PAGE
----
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Spatial analysis of frost risk to determine viticulture suitability in Tasmania, Australia

Webb, M., Pirie, A., Kidd, D., Minasny, B.
Australian journal of grape and wine research 2018 v.24 no.2 pp. 219-233
Vitis vinifera, climate, economic sustainability, frost, frost injury, regression analysis, risk, spring, surveys, temperature, vines, viticulture, wine grapes, Tasmania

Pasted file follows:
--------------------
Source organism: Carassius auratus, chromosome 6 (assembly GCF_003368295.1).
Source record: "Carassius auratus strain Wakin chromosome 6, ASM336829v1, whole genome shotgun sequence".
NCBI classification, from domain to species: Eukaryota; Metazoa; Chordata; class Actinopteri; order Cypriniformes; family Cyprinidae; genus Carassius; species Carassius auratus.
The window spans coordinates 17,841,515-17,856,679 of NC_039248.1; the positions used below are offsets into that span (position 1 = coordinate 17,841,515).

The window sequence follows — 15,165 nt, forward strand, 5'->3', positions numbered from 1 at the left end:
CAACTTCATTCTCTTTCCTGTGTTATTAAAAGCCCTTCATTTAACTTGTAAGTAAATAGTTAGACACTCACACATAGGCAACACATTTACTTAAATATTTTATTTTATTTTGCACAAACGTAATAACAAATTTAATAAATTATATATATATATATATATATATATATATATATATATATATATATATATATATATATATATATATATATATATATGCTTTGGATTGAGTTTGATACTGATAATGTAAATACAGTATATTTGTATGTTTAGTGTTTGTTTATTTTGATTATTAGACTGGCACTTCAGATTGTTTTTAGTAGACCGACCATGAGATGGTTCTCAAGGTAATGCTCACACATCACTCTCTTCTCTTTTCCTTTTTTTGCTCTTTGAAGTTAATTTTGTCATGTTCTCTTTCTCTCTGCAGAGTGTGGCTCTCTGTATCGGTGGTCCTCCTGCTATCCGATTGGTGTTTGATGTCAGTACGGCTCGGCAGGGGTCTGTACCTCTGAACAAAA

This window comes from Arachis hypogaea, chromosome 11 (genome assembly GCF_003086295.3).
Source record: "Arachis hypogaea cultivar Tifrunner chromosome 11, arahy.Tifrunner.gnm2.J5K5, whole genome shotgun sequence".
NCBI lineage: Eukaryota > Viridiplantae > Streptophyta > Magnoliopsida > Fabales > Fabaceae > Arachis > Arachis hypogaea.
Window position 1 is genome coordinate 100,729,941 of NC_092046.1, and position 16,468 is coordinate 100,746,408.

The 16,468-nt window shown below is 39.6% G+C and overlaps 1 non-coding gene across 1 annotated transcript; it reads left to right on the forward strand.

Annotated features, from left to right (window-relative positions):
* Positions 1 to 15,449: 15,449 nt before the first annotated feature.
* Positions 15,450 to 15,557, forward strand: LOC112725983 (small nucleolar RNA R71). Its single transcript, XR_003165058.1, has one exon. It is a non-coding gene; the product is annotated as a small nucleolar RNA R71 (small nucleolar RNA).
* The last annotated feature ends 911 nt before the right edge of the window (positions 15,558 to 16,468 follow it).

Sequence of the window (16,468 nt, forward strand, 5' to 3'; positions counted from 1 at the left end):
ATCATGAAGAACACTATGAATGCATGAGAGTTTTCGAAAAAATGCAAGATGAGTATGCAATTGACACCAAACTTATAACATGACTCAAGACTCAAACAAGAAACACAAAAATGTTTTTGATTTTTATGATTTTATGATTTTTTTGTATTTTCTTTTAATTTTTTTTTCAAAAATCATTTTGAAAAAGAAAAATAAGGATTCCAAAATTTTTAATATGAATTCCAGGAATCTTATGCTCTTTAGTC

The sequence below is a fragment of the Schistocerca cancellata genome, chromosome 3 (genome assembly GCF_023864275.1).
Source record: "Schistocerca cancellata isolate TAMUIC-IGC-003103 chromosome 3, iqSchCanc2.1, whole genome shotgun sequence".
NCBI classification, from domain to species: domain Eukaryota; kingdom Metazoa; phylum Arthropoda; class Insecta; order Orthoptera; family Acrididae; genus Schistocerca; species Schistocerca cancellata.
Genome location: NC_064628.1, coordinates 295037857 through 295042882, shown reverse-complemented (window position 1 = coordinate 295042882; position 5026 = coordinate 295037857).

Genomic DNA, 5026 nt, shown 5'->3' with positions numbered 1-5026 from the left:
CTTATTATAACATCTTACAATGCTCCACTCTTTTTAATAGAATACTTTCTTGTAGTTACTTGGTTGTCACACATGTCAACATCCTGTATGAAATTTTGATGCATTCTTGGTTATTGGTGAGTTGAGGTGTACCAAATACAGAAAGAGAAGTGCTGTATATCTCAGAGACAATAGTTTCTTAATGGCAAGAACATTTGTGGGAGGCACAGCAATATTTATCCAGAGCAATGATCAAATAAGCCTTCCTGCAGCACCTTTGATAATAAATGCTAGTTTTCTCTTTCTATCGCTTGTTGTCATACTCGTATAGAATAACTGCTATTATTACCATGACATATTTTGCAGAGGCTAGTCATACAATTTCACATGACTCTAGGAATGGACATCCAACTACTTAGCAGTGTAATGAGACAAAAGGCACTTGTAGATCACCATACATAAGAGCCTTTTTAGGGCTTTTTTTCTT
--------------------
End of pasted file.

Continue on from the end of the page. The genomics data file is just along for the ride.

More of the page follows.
BACKGROUND AND AIMS: New sites for viticulture should be located in areas where damaging spring frosts are less frequent and/or severe in order to remain economically viable. The aim of this study was to spatially determine frost risk at a high resolution (80 m) and develop new rules catered to viticultural suitability with respect to frost sensitivity for vines after budburst in spring across the state of Tasmania, Australia. METHODS AND RESULTS: Frost risk was mapped for minimum temperature thresholds at −3, −2, −1, 0, 1 and 2°C using temperature values from 636 short‐term recording sites and linked to 57 Australian Bureau of Meteorology climate stations. Frost risk was spatially determined using regression tree interpolation and assessed against historical winegrape frost damage records garnered from survey information. Analysis indicated that the frost risk surfaces were accurate in portraying risk at the mesoclimate level and aligned well with grower expectations for frost risk modelled at ≤−1°C. CONCLUSIONS: Classifications of suitable, moderately suitable and unsuitable corresponding to <1 frost every 10 years (<10%), >1/10 to 1 frost every 2 years (10–50%) and 1 > frost every 2 years (>50%) for temperature values ≤−1°C was found to correlate well with viticulture suitability with regard to frost risk (after budburst) in Tasmania. SIGNIFICANCE OF THE STUDY: This study presents a methodology for producing high‐resolution frost risk maps across large land areas that can accurately identify sites prone to damaging spring frosts and inform on new potential viticulture sites with suitability in mind.